Medical center crowdsources drain bag project

Scores of residents offered to make these homemade fabric drain bags after staff at the University of Vermont Medical Center’s Plastic, Reconstructive and Cosmetic Surgery center in Colchester put out a call on Facebook. (Photo by Sam Heller)

Sewing enthusiasts and craftspeople across Chittenden County volunteered their talents this week in a spontaneous show of support for breast cancer patients.

The countywide effort came in response to a solitary Facebook post by Anna Raymond, an employee at the University of Vermont Medical Center’s Plastic, Reconstructive and Cosmetic Surgery center in Colchester.

“We are in desperate need of drain bags for our breast cancer/breast reconstruction patients. We can’t seem to keep up with demand,” Raymond said in the Aug. 15 post. “Are you handy with a sewing machine and have some spare fabric that feels good against the skin? We would LOVE it if you could lend us a hand and donate some drain bags!”

A drain, nurse Jane LeGard-Ernstof explained at the clinic, is a plastic bulb-shaped reservoir attached to a hose. The hose is sutured under the skin to siphon fluid away from the surgical incision. Drain bags are cloth pouches that protect the drains and hold them close to the patient’s body.

“We have breast cancer patients that require sometimes four to six drains postoperatively, and those can be hard to manage,” LeGard-Ernstof said. “They need a little bag sometimes to hold those drains, to keep them from going everywhere.”

The clinic tries to keep about 30 drain bags on hand at all times, but practice supervisor Jen Tedeschi said keeping them in stock can be difficult. Unlike drains themselves, drain bags are not available at medical supply outlets.

“They’re generally homemade,” Tedeschi said. “I’ve ordered some on Etsy before, and Amazon sometimes sells them, but I don’t know anywhere that’s mass producing them.”

When the clinic found itself short on drain bags last week, Tedeschi and her colleagues decided to crowdsource the equipment via social media. Several staff members made solicitations on Facebook, but Raymond’s took off more rapidly than anybody at the surgical center could have predicted.

  Scores of respondents commented on the post, pledging their skills and supplies. Hundreds more reposted it on their own timelines. Within 48 hours, it was shared over 500 times.

“It went Vermont viral,” LeGard-Ernstof said.

Milton resident Bobbie Moser was one of the first Facebook posters to volunteer her services. Her first drain bag, a colorful floral number made with leftover fabric from her days working with the Burlington Futon Company, took her about 10 minutes and didn’t require any shopping, she said.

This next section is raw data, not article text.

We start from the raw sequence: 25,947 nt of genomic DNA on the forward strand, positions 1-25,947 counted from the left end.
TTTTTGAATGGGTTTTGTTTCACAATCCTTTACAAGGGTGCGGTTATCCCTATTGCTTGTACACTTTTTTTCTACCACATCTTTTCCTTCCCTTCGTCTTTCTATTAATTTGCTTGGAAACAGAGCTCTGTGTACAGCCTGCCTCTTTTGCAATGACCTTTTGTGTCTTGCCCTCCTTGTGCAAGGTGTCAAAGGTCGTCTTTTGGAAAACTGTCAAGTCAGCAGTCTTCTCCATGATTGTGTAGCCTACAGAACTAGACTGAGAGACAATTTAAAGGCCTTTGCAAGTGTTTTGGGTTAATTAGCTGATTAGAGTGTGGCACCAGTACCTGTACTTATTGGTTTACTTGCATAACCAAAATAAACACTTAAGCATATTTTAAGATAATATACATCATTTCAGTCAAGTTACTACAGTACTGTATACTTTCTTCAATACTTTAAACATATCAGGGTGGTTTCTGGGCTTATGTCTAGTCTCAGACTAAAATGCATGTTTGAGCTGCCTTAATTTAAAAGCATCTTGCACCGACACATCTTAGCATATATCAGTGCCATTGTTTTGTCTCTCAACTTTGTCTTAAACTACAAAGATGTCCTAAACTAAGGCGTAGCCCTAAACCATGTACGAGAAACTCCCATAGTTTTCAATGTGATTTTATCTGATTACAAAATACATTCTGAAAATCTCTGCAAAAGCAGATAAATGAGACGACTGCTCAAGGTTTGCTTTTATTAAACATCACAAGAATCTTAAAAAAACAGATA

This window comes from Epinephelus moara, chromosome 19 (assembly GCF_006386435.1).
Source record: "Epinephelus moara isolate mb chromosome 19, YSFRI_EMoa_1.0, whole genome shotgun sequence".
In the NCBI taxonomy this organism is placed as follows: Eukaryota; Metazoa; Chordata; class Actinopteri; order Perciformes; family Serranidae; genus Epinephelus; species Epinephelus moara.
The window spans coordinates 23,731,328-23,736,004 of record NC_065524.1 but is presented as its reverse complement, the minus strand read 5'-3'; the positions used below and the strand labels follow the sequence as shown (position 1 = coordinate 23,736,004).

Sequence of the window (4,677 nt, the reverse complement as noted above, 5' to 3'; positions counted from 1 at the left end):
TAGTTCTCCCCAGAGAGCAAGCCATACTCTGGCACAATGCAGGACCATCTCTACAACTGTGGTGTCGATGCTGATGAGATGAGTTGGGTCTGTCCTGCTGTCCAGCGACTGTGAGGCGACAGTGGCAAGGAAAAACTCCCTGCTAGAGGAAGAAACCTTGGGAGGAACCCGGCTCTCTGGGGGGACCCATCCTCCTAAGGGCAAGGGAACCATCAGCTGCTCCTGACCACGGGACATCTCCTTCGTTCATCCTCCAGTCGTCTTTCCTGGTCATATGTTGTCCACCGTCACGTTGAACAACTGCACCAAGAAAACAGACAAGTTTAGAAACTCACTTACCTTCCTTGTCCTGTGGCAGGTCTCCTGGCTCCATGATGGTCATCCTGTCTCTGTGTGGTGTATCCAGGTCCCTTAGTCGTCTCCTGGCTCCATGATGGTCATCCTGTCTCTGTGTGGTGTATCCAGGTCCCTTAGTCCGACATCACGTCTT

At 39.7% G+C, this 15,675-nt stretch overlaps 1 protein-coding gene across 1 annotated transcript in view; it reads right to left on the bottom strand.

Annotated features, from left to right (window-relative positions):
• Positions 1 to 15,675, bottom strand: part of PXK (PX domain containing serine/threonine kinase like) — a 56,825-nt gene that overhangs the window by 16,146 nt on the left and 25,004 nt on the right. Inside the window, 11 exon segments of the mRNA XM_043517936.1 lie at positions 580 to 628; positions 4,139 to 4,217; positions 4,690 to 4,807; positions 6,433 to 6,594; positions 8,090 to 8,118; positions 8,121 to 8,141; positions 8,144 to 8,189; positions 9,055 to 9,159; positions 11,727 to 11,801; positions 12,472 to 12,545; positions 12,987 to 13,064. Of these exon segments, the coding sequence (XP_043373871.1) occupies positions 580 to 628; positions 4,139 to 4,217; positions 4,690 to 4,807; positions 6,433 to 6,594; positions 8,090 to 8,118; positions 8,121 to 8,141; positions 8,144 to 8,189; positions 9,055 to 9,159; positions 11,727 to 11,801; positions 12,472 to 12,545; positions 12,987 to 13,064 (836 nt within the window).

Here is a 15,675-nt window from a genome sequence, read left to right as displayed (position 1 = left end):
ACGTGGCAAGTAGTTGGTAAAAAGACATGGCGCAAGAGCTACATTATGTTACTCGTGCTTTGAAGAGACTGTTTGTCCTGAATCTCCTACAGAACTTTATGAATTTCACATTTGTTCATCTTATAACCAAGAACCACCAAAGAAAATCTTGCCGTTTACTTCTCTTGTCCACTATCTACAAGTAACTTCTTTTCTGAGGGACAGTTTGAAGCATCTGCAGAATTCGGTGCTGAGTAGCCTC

“We have boxes and boxes of fabric,” she said, “so when I saw that, I thought, ‘That’ll kill two birds with one stone.’”

Moser said she doesn’t have any close relatives who have had breast reductions or suffered from breast cancer. She had never heard of drain bags before reading Raymond’s post.

“I know people, plenty of people, I think many of us do, who would have needed these,” she said, “but I don’t have any sort of personal connection. It’s just that I can sew, and not everyone can.”

Other commenters who lacked the sewing experience or equipment sought other ways to contribute. Some tried to spread the word by tagging friends whom they thought would be willing and able to help. Others, who had never sewn before or hadn’t for years, asked friends and relatives to teach them how to make the bags themselves.

Staff at the University of Vermont Medical Center’s Plastic, Reconstructive and Cosmetic Surgery center in Colchester pose with fabric drain bags for patients. (Photo by Sam Heller)

Still others volunteered to deliver fabric or ribbons so the sewers wouldn’t have to worry about tracking down materials.

“I’m an independent retailer for LuLaRoe and have tons of damages that could be used for fabric,” one woman wrote. “I don’t sew, but could donate the fabric if it could be used!”

Essex resident Lori King, the surgery center’s patient service specialist, said the center began accepting donations of fabric and sewing supplies after it received a call from a woman whose mother had recently died of cancer.

“Her mother sewed, and she has tons of material left over,” King said, “so she was going to bring in material to donate. If somebody wants to make bags, then they can come and pick up some material.”

Because Raymond’s post was shared over 500 times, it’s impossible to quantify how many people have commented on it in total. By press time, 94 people had commented on the original post alone.

“We were all just really excited that this took off the way it did,” Tedeschi said. “It’s really heartening for us to really see that feedback from the community and to share with our patients that they’re supported by so much more than the medical center.”